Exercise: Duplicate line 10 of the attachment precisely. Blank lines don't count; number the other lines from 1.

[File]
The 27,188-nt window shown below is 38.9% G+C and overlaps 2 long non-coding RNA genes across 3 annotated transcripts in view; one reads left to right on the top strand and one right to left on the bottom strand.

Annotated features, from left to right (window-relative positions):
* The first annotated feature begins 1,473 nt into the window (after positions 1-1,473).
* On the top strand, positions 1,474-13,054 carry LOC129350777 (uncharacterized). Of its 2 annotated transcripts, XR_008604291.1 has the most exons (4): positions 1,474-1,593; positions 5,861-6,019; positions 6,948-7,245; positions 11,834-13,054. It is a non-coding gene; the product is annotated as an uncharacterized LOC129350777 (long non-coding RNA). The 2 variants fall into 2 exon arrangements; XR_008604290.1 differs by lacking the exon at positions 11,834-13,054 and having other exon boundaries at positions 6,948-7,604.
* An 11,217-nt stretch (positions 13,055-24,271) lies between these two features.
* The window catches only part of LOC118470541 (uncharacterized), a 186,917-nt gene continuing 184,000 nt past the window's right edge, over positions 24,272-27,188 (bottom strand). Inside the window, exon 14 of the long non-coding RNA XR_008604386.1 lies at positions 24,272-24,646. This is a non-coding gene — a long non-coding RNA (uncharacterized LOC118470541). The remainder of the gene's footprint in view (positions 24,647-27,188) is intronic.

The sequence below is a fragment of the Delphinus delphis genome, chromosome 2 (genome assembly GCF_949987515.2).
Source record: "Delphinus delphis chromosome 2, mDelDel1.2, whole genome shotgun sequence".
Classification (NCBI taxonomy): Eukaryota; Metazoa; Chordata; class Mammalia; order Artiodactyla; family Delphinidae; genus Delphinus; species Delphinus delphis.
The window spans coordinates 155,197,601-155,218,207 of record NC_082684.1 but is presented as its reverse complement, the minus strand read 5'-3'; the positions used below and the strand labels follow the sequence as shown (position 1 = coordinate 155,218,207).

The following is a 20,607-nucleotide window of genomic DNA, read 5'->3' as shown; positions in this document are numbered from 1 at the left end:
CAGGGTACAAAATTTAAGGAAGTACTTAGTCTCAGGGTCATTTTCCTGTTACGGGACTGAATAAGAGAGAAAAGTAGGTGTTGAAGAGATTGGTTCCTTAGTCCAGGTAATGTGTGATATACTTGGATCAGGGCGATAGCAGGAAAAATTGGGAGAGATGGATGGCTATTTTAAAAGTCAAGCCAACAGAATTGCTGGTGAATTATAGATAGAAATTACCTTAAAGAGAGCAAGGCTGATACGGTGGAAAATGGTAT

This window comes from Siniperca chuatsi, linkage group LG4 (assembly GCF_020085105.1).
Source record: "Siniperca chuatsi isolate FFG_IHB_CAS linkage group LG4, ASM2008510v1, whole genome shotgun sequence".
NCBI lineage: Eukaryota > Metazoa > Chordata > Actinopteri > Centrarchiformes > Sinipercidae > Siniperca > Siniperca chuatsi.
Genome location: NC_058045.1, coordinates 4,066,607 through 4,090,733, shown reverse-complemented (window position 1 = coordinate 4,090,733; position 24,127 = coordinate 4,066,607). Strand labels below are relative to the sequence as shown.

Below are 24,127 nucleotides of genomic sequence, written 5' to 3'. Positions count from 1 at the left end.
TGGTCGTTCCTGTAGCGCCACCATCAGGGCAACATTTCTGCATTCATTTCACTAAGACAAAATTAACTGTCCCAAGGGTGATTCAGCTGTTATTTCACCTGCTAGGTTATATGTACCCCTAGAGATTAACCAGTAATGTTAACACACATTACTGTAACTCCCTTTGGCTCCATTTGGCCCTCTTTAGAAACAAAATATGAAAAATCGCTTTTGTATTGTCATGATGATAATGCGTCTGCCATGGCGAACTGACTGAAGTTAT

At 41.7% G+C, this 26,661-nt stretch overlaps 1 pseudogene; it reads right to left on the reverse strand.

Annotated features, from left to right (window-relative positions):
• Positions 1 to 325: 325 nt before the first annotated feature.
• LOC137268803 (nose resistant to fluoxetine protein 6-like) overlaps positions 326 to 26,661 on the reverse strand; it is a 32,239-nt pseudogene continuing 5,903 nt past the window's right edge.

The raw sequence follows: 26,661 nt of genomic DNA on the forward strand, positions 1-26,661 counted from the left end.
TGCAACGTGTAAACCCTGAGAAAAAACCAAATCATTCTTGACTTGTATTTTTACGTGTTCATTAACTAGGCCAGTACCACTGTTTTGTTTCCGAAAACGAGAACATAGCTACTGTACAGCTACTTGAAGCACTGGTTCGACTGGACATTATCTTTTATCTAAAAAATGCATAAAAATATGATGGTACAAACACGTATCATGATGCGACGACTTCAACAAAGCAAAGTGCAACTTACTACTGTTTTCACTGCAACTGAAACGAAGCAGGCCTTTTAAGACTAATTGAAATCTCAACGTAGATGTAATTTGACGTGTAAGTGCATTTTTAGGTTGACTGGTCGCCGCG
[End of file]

The window spans coordinates 155,197,601-155,218,207 of record NC_082684.1 but is presented as its reverse complement, the minus strand read 5'-3'; the positions used below and the strand labels follow the sequence as shown (position 1 = coordinate 155,218,207).